• Is our complaint caused by something we've done?  Our local merchants need to ask themselves if the gain from higher prices received from the captive market (those who are poor, old, or ill, and therefore least able to travel -- also least able to afford to buy overpriced merchandise) makes up for the loss of business from those who can go out of town to shop.  You know, it just isn't the responsibility of the townspeople to keep these businesses alive, under the circumstances.
  • Can our complaint be eliminated by doing something different?  Yeah.  Instead of complaining, we can go to Owasso.  Or shop online. 
  • Can our complaint be less of an annoyance to us by changing how we think about it?  Yeah.  Day trip to points past Owasso such as Tulsa, Joplin, and so on, could be a lot of fun and a welcome diversion for two old duffers.
Of course, all merchants just hate garage sales, not only do they lose business to them but also some towns and cities have decried the loss of sales tax revenue because of them and some have actually required that each garage sale be licensed, the price of said license going into the same "hopper" as sales tax.  And there for awhile, our local police force was stopping at garage sales and fining people for parking on the wrong side of the street, and having signs too close to the road, and so on.  It felt like harassment.  But they don't seem to be doing that anymore.  Personally, I just hate to shop in stores.  But I enjoy going to garage sales.  The people who host them are almost always friendly and helpful and not trying to get a huge price for anything.  I'm not usually disappointed by what's on sale because I never have expectations, and, well, you can turn and leave whenever you want and just go to the next sale.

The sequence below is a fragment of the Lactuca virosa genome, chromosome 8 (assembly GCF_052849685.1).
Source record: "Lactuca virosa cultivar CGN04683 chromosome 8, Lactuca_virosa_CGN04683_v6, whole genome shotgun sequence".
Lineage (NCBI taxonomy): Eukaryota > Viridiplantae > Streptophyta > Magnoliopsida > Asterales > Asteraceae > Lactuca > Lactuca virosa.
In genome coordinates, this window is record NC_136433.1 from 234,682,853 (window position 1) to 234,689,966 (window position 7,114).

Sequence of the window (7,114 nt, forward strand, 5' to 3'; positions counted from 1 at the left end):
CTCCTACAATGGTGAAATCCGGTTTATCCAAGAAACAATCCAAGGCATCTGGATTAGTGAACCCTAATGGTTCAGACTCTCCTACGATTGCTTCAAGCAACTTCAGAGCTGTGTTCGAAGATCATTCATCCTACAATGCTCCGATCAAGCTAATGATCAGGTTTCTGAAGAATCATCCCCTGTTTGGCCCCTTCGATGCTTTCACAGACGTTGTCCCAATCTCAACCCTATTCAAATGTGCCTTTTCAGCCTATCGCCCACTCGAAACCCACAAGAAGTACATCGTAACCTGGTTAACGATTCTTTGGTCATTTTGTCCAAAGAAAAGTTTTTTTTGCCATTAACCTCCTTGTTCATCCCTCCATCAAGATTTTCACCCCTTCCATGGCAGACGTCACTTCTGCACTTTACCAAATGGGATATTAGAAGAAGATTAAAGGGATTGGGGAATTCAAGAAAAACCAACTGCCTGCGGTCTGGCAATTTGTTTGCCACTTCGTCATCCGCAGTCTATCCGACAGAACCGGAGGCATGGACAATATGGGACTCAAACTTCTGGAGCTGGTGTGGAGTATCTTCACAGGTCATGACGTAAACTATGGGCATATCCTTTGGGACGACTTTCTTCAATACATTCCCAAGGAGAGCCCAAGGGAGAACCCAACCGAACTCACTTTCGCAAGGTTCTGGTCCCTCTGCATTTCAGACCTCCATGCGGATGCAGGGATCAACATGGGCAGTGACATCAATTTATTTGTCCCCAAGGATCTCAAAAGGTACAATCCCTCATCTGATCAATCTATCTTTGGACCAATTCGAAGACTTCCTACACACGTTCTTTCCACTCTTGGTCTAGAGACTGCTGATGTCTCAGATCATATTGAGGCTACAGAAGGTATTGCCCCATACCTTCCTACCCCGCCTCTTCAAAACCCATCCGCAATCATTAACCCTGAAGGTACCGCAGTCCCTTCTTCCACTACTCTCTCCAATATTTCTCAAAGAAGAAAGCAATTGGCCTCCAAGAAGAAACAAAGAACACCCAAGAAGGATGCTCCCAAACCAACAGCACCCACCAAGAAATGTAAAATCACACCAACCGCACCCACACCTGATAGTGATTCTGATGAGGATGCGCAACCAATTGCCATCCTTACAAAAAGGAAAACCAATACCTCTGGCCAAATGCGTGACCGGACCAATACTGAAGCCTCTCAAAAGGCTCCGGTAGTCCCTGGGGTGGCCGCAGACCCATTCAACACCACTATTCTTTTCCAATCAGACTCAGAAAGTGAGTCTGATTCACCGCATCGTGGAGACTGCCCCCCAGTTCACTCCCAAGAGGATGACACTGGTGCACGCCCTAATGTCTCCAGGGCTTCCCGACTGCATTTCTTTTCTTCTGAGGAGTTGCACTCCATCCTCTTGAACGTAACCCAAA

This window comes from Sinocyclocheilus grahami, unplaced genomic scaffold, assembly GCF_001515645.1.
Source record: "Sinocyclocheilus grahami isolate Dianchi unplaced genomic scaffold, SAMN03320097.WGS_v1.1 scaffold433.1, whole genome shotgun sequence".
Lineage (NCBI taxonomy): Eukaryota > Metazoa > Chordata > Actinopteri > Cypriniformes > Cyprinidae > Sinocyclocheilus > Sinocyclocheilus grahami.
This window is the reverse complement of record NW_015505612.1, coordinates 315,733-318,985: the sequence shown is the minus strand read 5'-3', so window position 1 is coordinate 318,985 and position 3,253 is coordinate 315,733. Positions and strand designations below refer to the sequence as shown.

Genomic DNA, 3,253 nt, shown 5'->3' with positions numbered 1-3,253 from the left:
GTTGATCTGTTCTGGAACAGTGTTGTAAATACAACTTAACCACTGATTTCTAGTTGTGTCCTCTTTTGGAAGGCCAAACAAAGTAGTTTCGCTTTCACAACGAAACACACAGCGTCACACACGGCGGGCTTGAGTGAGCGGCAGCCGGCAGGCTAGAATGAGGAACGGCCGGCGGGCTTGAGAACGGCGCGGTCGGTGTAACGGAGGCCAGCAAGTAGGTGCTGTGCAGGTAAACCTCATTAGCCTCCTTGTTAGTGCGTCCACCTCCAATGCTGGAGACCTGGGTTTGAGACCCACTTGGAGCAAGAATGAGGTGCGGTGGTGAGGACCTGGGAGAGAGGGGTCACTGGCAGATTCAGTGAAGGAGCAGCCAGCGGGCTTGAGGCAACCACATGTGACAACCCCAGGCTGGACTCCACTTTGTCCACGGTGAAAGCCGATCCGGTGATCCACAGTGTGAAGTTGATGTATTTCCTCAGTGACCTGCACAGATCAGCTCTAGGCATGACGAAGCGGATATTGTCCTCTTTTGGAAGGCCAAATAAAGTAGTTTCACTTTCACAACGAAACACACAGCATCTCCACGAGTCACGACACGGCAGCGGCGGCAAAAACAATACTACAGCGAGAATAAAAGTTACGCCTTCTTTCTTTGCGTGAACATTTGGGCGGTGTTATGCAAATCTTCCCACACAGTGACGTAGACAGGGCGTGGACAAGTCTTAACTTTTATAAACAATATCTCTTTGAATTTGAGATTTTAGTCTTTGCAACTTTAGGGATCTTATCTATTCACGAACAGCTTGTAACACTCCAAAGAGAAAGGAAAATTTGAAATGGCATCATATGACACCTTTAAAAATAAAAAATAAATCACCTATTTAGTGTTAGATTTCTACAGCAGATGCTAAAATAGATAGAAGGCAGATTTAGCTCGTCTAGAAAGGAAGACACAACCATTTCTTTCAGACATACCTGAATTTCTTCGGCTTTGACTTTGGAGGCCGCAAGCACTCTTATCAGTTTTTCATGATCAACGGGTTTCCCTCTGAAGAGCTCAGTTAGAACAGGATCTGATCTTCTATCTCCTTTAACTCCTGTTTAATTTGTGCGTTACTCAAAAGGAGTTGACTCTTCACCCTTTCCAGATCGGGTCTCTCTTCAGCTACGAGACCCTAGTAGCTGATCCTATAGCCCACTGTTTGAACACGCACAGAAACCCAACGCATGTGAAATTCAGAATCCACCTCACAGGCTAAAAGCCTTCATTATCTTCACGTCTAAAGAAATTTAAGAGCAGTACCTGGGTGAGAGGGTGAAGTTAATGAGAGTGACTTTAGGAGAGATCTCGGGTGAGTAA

Well, this is about all I know for this time.  I did not find any rats or mice in the traps this morning.  Bait is still intact.  I've started closing the traps up during the daytime because I haven't caught anything during the daytime for a long time, unless it's a bird.  I thought I heard something rustling in the leaves last night when I was out front, so I set up the small cage trap there.  But then this morning when I checked the trap, a jack-rabbit went bounding out into the front yard from the flowerbed near the foundation.  I think it must be warmer along the foundation.  Rabbits are a nuisance and they can wreak havoc in a garden full of seedlings, but, I was so glad to see that it was not a rat (or a skunk) that I forgave it for being a rabbit.